I said “language and character” above, but I often thought of both of those in terms of music. I doubt I can explain what I mean. I guess I’ll just mention that two early influences on me were Shakespeare and Beethoven. As string quartet violinists, my parents liked best to play the late Beethoven quartets, and my somewhat older brother had read Shakespeare even before I was born and, not yet eight, was given to quoting some of the fiercer lines when he wanted to express dissatisfaction or frustration.
DA: You were fortunate to run across some noted and generous writers as teachers when you earned an MFA at the University of North Carolina at Greensboro.
KC: Fred Chappell was there. Robert Watson. Allen Tate. I had Tate for literary criticism and a poetry workshop. Guy Owen. Randall Jarrell. Peter Taylor. I was too shy to sign up for Taylor’s fiction workshop, but I gave my little stories to Fred and he took them to Peter, who always made a comment that Fred always relayed to me. Not at UNCG, but more or less present anyway, were George Garrett, Henry Taylor, and R.H.W. Dillard, all of whom I had met while doing graduate work in philosophy. Poets William Pitt Root and Harry Humes were in my class. The poet Gibbons Ruark was a young instructor. Eudora Welty, Carolyn Kizer, X.J. Kennedy were among the visiting writers. It was a lovely time to be there. Everything was just getting going. We knew nothing about contracts or agents, and in our ignorance felt free to aim as high as we wanted. Lawrence Judson Reynolds started The Greensboro Review with Bob Watson’s guidance.
DA: Perhaps you can comment a bit on The Exiled Heart: A Meditative Autobiography.
KC: In January, 1965, I went to the Soviet Union, prompted by my love of Tolstoy, Dostoevsky, Chekhov, Turgenev, Pasternak, and Gogol. What I found, obviously, was a very different world. In a coffee shop in a hotel in Moscow, I struck up a friendship with a Latvian composer. I scribbled some of my lines on a paper napkin for him, and he played a tape of his first symphony for me. We wanted to get married but had no idea how to make it happen. I returned to the states and went to UNCG. Time elapsed. Our friendship began to seem like a daydream. I met a young artist and married him. My Latvian friend married. Ten years later we were free to resume our correspondence and I returned to the Soviet Union to visit him. He informed the chief of the Musicians’ Union that he planned to marry me. Spies came out of the woods. He was threatened. I received scary phone calls in the middle of the night. When I left there, for England, our correspondence was censored. He was interrogated repeatedly. Senator Mondale wrote me a letter that was instrumental in the progression of our friendship. All this is in The Exiled Heart. What I also tried to do in The Exiled Heart was ask questions: What does it mean to love someone? What is the individual’s relationship to the state? What is the best relationship between state and art? What is justice? I think somewhere in the book I called it a “moral travelogue,” and that’s pretty much what it is.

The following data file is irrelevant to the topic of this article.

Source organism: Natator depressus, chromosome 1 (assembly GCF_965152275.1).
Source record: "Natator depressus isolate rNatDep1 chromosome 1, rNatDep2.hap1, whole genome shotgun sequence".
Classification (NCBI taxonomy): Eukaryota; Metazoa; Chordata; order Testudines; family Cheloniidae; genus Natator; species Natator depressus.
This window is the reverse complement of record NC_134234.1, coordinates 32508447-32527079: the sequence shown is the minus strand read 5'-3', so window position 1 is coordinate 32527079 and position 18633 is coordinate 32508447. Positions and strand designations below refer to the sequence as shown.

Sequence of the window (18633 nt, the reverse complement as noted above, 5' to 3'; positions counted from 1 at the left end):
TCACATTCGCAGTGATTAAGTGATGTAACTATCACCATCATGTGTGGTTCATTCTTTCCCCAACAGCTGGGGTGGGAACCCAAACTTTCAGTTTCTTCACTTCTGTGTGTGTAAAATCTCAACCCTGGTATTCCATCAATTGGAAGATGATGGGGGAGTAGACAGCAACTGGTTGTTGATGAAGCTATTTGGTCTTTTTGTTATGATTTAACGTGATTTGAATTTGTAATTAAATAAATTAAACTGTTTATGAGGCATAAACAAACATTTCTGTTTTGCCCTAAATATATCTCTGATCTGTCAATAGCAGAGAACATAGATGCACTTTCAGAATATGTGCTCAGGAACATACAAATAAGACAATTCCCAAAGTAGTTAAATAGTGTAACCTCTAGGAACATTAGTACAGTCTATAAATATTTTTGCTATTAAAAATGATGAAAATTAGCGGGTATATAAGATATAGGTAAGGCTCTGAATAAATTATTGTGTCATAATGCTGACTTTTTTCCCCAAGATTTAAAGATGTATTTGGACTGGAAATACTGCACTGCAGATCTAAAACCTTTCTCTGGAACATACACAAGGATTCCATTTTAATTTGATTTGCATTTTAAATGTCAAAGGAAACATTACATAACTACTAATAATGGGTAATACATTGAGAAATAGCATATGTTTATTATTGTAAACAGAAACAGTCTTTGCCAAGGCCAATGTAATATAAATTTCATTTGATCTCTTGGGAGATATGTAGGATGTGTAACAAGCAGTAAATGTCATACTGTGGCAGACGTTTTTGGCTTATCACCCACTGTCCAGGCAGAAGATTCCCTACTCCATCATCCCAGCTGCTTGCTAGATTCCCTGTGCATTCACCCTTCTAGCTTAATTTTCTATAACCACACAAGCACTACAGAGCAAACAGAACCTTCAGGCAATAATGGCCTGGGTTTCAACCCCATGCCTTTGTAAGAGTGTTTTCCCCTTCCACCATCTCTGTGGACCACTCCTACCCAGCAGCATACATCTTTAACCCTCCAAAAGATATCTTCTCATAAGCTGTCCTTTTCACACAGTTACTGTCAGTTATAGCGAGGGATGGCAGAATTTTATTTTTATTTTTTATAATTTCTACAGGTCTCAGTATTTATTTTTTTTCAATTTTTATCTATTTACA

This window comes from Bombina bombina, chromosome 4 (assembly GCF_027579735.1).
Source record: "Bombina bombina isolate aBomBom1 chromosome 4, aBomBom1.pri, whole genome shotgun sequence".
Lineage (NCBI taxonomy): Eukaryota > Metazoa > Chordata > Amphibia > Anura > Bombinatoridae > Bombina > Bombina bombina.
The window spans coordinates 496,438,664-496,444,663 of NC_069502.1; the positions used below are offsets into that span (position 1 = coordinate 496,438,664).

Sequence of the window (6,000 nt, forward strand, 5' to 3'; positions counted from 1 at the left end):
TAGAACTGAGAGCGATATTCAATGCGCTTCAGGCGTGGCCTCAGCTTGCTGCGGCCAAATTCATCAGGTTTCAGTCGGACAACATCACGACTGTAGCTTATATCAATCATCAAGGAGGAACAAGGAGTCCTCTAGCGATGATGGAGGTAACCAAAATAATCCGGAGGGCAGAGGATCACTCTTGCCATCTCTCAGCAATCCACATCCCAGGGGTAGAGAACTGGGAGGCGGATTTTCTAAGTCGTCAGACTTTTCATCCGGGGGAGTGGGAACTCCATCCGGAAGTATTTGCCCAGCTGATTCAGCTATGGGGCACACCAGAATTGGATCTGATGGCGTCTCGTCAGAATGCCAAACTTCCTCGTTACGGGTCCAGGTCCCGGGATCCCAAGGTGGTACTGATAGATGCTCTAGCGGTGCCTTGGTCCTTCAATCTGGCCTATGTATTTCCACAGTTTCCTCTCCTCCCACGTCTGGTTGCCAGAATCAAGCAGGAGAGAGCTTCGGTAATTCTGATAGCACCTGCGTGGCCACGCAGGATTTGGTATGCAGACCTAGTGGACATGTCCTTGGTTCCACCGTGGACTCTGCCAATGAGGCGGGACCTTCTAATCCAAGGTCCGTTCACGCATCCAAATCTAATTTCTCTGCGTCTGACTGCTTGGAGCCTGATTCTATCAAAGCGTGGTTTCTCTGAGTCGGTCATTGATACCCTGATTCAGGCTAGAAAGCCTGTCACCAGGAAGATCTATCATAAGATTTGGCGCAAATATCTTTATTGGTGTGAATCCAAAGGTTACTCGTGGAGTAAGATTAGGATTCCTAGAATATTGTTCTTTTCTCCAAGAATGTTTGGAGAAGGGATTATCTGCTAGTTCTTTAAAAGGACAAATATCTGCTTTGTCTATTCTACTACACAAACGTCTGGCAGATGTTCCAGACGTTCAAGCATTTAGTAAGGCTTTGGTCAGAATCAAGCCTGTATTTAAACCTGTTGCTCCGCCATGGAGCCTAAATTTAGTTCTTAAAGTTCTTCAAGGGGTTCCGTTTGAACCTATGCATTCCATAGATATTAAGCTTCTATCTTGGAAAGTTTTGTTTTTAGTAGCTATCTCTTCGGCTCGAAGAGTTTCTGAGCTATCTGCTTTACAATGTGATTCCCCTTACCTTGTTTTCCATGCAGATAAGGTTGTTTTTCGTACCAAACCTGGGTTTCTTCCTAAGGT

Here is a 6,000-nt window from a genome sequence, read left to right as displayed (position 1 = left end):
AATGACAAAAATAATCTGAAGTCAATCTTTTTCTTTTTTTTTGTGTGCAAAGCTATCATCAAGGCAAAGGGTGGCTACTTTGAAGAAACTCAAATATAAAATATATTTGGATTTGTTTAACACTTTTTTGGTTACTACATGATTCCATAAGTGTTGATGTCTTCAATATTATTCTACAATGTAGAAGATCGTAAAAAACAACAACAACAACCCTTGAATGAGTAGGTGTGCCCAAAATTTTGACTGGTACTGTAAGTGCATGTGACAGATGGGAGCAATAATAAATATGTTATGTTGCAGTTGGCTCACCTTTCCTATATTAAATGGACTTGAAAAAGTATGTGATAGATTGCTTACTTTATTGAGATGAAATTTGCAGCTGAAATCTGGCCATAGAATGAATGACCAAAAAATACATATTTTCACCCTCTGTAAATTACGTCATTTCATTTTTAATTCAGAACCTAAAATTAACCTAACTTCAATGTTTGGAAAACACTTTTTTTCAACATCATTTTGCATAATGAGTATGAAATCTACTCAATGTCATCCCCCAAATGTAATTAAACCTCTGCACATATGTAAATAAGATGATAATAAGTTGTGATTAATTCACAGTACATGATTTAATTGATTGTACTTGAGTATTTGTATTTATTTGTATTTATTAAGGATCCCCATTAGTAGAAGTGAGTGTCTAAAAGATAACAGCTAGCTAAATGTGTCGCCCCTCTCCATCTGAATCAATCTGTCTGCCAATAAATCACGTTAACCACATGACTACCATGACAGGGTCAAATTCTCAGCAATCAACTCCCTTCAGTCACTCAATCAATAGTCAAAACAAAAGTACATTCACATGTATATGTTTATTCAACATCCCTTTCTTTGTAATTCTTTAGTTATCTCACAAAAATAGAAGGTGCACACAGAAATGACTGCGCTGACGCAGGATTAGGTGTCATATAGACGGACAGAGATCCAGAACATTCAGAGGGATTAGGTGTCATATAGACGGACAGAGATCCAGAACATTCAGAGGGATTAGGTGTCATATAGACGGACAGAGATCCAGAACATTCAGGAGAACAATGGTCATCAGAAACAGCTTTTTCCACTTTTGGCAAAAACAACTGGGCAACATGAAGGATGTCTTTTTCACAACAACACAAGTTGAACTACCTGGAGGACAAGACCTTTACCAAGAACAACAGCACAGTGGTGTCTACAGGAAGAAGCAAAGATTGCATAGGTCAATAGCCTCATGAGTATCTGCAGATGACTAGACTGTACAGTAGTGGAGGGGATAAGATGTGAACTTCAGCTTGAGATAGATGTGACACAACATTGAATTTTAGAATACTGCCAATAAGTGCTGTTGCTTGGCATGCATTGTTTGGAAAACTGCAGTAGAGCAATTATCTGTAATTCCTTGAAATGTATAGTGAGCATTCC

DA: Although you have never written a travel essay, the essays in Writing The World are very much about the importance of place in a person’s life.
KC: Well, for one reason and another I’ve traveled a fair amount, not on anybody’s expense account; just for personal reasons. Traveling is a form of self-interrogation and also requires constant repositioning of one’s ideas about the world. Something new comes at you — or you go to it — and you’re obliged to reconcile the new information with your former view of the world.
My work before I began to publish tended toward the interior. Yet, I believe that a writer must also pay attention to the external world. I like to think I’ve become better at that. The world is where we meet and what we share. I am fairly often experimental, but I am not postmodern; I don’t believe we change our personalities and perspectives every minute of every day, though we all know well that changes accrue over time. Time, as Thomas Mann said, is what the novel is about. We have to be in the world to experience space and time.
DA: You sort of stumbled into teaching writing.
KC: For some reason I assumed: (a) I couldn’t teach without a Ph.D., and (b) I also couldn’t teach because I was too shy. There were hardly any writing programs at the time, so I must have thought that to teach meant to teach an academic discipline, and I hadn’t finished the Ph.D. program in philosophy at the University of Virginia. As for the shyness, it dissipated, but not until I was pushing forty.
DA: What did you do to earn your keep?